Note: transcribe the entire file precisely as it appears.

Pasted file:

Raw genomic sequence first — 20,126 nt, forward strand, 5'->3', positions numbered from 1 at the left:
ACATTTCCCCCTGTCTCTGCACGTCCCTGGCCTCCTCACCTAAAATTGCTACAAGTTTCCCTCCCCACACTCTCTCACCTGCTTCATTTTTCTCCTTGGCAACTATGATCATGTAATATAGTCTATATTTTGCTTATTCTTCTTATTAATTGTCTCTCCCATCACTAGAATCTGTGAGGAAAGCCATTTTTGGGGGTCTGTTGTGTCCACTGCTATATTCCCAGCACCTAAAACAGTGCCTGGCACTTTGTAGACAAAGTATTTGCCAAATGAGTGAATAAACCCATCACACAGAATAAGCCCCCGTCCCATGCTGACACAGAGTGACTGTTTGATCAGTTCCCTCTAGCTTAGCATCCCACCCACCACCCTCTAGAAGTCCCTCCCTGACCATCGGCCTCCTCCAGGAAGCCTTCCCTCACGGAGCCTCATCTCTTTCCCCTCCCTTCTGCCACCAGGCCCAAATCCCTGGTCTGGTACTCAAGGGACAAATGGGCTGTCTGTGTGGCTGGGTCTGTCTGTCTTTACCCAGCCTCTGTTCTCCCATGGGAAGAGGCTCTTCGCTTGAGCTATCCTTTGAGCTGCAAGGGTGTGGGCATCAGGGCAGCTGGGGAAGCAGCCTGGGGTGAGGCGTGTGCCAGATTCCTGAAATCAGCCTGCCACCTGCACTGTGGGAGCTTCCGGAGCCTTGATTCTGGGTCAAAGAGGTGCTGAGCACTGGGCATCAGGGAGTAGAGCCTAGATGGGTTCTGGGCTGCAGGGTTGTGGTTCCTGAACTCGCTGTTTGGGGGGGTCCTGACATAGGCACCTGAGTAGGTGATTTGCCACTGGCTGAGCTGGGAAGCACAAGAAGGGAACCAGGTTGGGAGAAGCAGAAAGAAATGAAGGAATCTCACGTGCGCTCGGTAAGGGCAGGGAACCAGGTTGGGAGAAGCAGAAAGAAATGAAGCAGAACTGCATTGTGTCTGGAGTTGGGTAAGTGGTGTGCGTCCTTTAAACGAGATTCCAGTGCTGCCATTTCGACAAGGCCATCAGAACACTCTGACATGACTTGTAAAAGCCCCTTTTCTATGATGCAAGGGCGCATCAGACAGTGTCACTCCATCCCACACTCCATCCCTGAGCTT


Raw genomic sequence first — 20,126 nt, forward strand, 5'->3', positions numbered from 1 at the left:
ACATTTCCCCCTGTCTCTGCACGTCCCTGGCCTCCTCACCTAAAATTGCTACAAGTTTCCCTCCCCACACTCTCTCACCTGCTTCATTTTTCTCCTTGGCAACTATGATCATGTAATATAGTCTATATTTTGCTTATTCTTCTTATTAATTGTCTCTCCCATCACTAGAATCTGTGAGGAAAGCCATTTTTGGGGGTCTGTTGTGTCCACTGCTATATTCCCAGCACCTAAAACAGTGCCTGGCACTTTGTAGACAAAGTATTTGCCAAATGAGTGAATAAACCCATCACACAGAATAAGCCCCCGTCCCATGCTGACACAGAGTGACTGTTTGATCAGTTCCCTCTAGCTTAGCATCCCACCCACCACCCTCTAGAAGTCCCTCCCTGACCATCGGCCTCCTCCAGGAAGCCTTCCCTCACGGAGCCTCATCTCTTTCCCCTCCCTTCTGCCACCAGGCCCAAATCCCTGGTCTGGTACTCAAGGGACAAATGGGCTGTCTGTGTGGCTGGGTCTGTCTGTCTTTACCCAGCCTCTGTTCTCCCATGGGAAGAGGCTCTTCGCTTGAGCTATCCTTTGAGCTGCAAGGGTGTGGGCATCAGGGCAGCTGGGGAAGCAGCCTGGGGTGAGGCGTGTGCCAGATTCCTGAAATCAGCCTGCCACCTGCACTGTGGGAGCTTCCGGAGCCTTGATTCTGGGTCAAAGAGGTGCTGAGCACTGGGCATCAGGGAGTAGAGCCTAGATGGGTTCTGGGCTGCAGGGTTGTGGTTCCTGAACTCGCTGTTTGGGGGGGTCCTGACATAGGCACCTGAGTAGGTGATTTGCCACTGGCTGAGCTGGGAAGCACAAGAAGGGAACCAGGTTGGGAGAAGCAGAAAGAAATGAAGGAATCTCACGTGCGCTCGGTAAGGGCAGGGAACCAGGTTGGGAGAAGCAGAAAGAAATGAAGCAGAACTGCATTGTGTCTGGAGTTGGGTAAGTGGTGTGCGTCCTTTAAACGAGATTCCAGTGCTGCCATTTCGACAAGGCCATCAGAACACTCTGACATGACTTGTAAAAGCCCCTTTTCTATGATGCAAGGGCGCATCAGACAGTGTCACTCCATCCCACACTCCATCCCTGAGCTT